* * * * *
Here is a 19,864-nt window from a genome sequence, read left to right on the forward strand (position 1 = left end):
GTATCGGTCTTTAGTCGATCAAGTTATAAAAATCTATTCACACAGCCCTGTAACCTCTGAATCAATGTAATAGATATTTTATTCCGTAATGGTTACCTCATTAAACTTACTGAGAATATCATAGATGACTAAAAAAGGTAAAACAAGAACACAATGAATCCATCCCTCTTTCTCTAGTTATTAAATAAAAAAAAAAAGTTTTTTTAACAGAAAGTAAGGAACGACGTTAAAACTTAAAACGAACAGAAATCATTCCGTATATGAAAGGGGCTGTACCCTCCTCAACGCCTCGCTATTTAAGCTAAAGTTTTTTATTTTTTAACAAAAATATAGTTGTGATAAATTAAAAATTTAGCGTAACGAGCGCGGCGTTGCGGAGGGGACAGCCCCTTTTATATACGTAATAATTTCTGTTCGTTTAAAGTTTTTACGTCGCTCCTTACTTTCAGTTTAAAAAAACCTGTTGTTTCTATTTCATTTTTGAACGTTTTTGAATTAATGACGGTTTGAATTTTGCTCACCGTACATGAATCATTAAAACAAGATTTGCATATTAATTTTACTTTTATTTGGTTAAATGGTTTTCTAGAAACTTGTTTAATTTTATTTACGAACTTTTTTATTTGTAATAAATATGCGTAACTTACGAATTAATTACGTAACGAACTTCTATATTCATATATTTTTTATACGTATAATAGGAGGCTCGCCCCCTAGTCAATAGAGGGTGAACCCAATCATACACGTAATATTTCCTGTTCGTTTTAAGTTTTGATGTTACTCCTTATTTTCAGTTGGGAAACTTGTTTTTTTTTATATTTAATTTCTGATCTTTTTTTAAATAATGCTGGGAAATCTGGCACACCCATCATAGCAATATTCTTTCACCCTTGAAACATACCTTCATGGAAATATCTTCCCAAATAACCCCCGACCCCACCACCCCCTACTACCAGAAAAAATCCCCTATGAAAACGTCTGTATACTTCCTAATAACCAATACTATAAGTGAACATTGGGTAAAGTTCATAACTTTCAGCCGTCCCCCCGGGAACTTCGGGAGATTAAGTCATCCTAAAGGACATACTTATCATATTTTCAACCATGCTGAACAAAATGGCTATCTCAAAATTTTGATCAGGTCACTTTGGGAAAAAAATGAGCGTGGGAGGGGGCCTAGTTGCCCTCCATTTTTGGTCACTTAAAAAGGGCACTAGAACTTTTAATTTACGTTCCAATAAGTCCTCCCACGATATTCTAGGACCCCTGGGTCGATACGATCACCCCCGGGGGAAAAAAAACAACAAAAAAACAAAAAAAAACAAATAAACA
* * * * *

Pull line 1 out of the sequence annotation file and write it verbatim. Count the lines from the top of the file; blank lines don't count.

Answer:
Here is a 19,864-nt window from a genome sequence, read left to right on the forward strand (position 1 = left end):